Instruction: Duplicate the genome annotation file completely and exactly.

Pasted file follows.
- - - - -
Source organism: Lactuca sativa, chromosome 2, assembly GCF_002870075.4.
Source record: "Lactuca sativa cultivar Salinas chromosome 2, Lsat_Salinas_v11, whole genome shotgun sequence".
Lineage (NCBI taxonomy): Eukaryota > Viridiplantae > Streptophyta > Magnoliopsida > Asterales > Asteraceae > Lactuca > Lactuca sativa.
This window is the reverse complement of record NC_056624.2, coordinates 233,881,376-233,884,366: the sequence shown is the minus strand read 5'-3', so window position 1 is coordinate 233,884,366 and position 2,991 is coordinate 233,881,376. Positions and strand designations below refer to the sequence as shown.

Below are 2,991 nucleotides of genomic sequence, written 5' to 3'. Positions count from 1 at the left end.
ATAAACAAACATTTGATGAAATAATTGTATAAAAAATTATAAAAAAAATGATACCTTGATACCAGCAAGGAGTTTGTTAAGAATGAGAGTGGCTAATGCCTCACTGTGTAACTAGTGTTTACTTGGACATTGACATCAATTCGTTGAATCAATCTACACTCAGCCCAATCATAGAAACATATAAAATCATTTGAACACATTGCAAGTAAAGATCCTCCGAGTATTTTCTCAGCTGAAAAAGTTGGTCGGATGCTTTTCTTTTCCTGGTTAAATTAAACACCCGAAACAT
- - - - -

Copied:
Source organism: Lactuca sativa, chromosome 2, assembly GCF_002870075.4.
Source record: "Lactuca sativa cultivar Salinas chromosome 2, Lsat_Salinas_v11, whole genome shotgun sequence".
Lineage (NCBI taxonomy): Eukaryota > Viridiplantae > Streptophyta > Magnoliopsida > Asterales > Asteraceae > Lactuca > Lactuca sativa.
This window is the reverse complement of record NC_056624.2, coordinates 233,881,376-233,884,366: the sequence shown is the minus strand read 5'-3', so window position 1 is coordinate 233,884,366 and position 2,991 is coordinate 233,881,376. Positions and strand designations below refer to the sequence as shown.

Below are 2,991 nucleotides of genomic sequence, written 5' to 3'. Positions count from 1 at the left end.
ATAAACAAACATTTGATGAAATAATTGTATAAAAAATTATAAAAAAAATGATACCTTGATACCAGCAAGGAGTTTGTTAAGAATGAGAGTGGCTAATGCCTCACTGTGTAACTAGTGTTTACTTGGACATTGACATCAATTCGTTGAATCAATCTACACTCAGCCCAATCATAGAAACATATAAAATCATTTGAACACATTGCAAGTAAAGATCCTCCGAGTATTTTCTCAGCTGAAAAAGTTGGTCGGATGCTTTTCTTTTCCTGGTTAAATTAAACACCCGAAACAT